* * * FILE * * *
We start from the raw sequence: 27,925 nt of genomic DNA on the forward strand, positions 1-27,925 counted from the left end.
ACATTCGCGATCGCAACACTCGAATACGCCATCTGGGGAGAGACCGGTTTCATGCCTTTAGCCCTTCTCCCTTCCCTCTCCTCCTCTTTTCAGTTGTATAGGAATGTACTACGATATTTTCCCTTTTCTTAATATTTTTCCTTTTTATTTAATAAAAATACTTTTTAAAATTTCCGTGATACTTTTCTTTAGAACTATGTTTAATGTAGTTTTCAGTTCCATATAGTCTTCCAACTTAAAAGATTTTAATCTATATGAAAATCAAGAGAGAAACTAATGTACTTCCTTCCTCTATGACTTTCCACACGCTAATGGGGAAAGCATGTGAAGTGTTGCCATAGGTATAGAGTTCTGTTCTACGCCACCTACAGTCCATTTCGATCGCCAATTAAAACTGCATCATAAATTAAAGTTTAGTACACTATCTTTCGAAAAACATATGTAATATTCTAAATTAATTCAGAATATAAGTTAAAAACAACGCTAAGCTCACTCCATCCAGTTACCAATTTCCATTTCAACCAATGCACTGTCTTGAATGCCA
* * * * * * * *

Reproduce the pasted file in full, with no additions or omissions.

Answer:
We start from the raw sequence: 27,925 nt of genomic DNA on the forward strand, positions 1-27,925 counted from the left end.
ACATTCGCGATCGCAACACTCGAATACGCCATCTGGGGAGAGACCGGTTTCATGCCTTTAGCCCTTCTCCCTTCCCTCTCCTCCTCTTTTCAGTTGTATAGGAATGTACTACGATATTTTCCCTTTTCTTAATATTTTTCCTTTTTATTTAATAAAAATACTTTTTAAAATTTCCGTGATACTTTTCTTTAGAACTATGTTTAATGTAGTTTTCAGTTCCATATAGTCTTCCAACTTAAAAGATTTTAATCTATATGAAAATCAAGAGAGAAACTAATGTACTTCCTTCCTCTATGACTTTCCACACGCTAATGGGGAAAGCATGTGAAGTGTTGCCATAGGTATAGAGTTCTGTTCTACGCCACCTACAGTCCATTTCGATCGCCAATTAAAACTGCATCATAAATTAAAGTTTAGTACACTATCTTTCGAAAAACATATGTAATATTCTAAATTAATTCAGAATATAAGTTAAAAACAACGCTAAGCTCACTCCATCCAGTTACCAATTTCCATTTCAACCAATGCACTGTCTTGAATGCCA